Communication is hugely important at work because nothing is done in a bubble. How you interact with your co-workers and what you choose to say, shapes how others perceive you. Here is a list of 10 powerful things to say at work starting with five questions and followed by five statements. Using them can increase both meaning and purpose to the many conversations you have from day to day.
Without further ado, here are the five powerful questions.
1. What do you think, ___?
The blank here represents targeting a specific person for feedback. Asking open ended questions leads to diversity of thought. This adds nuances and fresh details to projects and offerings. Getting a variety of opinions is valuable. It’s useful in and out of the workplace. For example, when I applied for my MBA program, I asked several people to review my entrance essays. I am certain the essays were much improved by these critiques. Please note that some people may cringe at having to share their thoughts publicly so decide if it’s best to ask privately.
2. What haven’t we thought of yet?
The purpose of this question is to trigger the brain into considering items not considered. Saying out loud that you want to inquire further and dig deeper into an assignment triggers a change in thinking. It may take time, but if you pose this question near the close of every project call, you’ll soon find people offering valuable insights in response.
3. Who and when?
Imagine you meet with several people to discuss a solution to a project roadblock. You all come to a decision and feel great about the solution. You leave the meeting and notes are sent with the resolution defined. Days later you meet again only to realize no action has been taken. Has this happened to you? The reason is probably because nobody asked the question, “Who is doing the work and when will it be done?” Sometimes this is because nobody feels they have the authority to ask and sometimes it’s because everyone assumes somebody else knows they own the task. In either case, it is wise to leave those assumptions behind and ask the question so that a project doesn’t stall due to poor direction.
4. What is the risk?
How can you hedge a risk you are unaware of? You can’t, and by asking this question you set the stage to understand your risk and find ways to minimize or possibly remove them. As mentioned above, posing open ended questions allows others to offer you information that you would not have gotten on your own.
5. What did we learn?
A core take-away I hope everybody gets from this blog is that reflection, both personal and professional, is of huge value. Taking time to review your experiences helps you identify ways to improve. In doing so, you become wiser, more efficient and a stronger leader whether at an individual contributor or director level. Asking others what they learned and what they would do differently can give you a wealth of information.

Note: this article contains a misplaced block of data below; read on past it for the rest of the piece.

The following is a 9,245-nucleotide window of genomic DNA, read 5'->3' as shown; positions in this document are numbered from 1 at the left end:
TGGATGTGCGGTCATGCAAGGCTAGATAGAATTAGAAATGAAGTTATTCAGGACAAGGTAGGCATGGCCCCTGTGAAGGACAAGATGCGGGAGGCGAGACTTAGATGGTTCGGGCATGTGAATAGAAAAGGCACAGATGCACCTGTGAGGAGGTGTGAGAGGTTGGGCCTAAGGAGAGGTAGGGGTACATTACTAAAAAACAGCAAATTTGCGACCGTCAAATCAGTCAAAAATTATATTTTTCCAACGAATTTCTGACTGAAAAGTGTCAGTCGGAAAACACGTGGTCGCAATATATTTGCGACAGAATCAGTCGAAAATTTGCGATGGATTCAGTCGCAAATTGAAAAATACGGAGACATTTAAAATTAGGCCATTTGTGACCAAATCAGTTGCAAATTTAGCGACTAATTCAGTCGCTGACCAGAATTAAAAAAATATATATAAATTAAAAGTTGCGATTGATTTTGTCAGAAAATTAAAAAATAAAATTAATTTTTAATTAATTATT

Now that we’ve discussed the five powerful questions, here are five powerful statements to work into your conversations.
1. I’m listening.
In other words, be present. When you say you are listening, you should actually be listening. So often at work we tune out what we are hearing because we are preparing a response or have gotten distracted by an email or instant message. A huge shift happens when you stay present for a conversation. You find that you understand more deeply, retain a better memory and make faster associations to other discussions.
2. I understand, and this is what I heard…
Express that you understand what another person is communicating. Better still, paraphrase what you heard. This shows co-workers that you are on the same page. Furthermore paraphrasing helps ferret out misunderstandings before they become problems.
3. I disagree.
This is a big one. I’m a bit of a people pleaser and for years I didn’t want to state that I disagreed with another person’s recommendations for fear of souring a relationship. Eventually I learned that my company hired me, not just to do tasks, but to think. It’s important to support ideas you agree with, but I would say it’s more important to respectfully voice your concerns. Companies with the greatest variety of thought and experience flourish the most. They can deliver more comprehensive solutions. So by giving the contrasting perspective, you may feel uncomfortable in the short term, but ultimately you stand the chance for greater success.
4. I support you.
When genuinely said, this is a strong reinforcement for long standing work relationships or a great offering for new relationships. You need to publicly show your support in the workplace for your partner to gain value from it. Once you demonstrate your support, you will likely find that you have won a friend and ally which makes work more enjoyable.
5. Thank you
Gratitude and appreciation are paramount in my book. Public recognition and acknowledgement are important. Without it, people can feel overlooked and this, over time, results in poorer performance or a desire to look for projects and positions that are more gratifying.
The bottom line is that we live in a collaborative world and this is seen most clearly in work environments. Whether it’s teamwork with colleagues or partnership with clients, you are well served to use these questions and statements. They add clarity, increase variety of thought and maintain positive work relationships.